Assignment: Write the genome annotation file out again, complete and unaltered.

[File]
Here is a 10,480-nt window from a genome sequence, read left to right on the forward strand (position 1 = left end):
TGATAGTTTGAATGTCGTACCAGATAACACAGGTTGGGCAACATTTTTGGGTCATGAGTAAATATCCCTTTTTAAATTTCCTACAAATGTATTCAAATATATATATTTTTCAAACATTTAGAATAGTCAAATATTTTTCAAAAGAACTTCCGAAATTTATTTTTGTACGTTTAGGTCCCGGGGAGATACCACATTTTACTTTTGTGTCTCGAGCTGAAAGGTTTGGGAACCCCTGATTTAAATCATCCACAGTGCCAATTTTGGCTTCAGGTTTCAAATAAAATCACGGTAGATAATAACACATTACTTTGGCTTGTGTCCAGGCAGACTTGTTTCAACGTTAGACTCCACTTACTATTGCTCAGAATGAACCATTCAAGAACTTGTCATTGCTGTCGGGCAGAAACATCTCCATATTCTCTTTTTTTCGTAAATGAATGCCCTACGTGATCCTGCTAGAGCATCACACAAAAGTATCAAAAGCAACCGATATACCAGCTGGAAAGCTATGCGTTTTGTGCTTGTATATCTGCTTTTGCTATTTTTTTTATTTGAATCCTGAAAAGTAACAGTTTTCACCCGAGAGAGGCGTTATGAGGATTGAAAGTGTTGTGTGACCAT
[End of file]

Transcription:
Here is a 10,480-nt window from a genome sequence, read left to right on the forward strand (position 1 = left end):
TGATAGTTTGAATGTCGTACCAGATAACACAGGTTGGGCAACATTTTTGGGTCATGAGTAAATATCCCTTTTTAAATTTCCTACAAATGTATTCAAATATATATATTTTTCAAACATTTAGAATAGTCAAATATTTTTCAAAAGAACTTCCGAAATTTATTTTTGTACGTTTAGGTCCCGGGGAGATACCACATTTTACTTTTGTGTCTCGAGCTGAAAGGTTTGGGAACCCCTGATTTAAATCATCCACAGTGCCAATTTTGGCTTCAGGTTTCAAATAAAATCACGGTAGATAATAACACATTACTTTGGCTTGTGTCCAGGCAGACTTGTTTCAACGTTAGACTCCACTTACTATTGCTCAGAATGAACCATTCAAGAACTTGTCATTGCTGTCGGGCAGAAACATCTCCATATTCTCTTTTTTTCGTAAATGAATGCCCTACGTGATCCTGCTAGAGCATCACACAAAAGTATCAAAAGCAACCGATATACCAGCTGGAAAGCTATGCGTTTTGTGCTTGTATATCTGCTTTTGCTATTTTTTTTATTTGAATCCTGAAAAGTAACAGTTTTCACCCGAGAGAGGCGTTATGAGGATTGAAAGTGTTGTGTGACCAT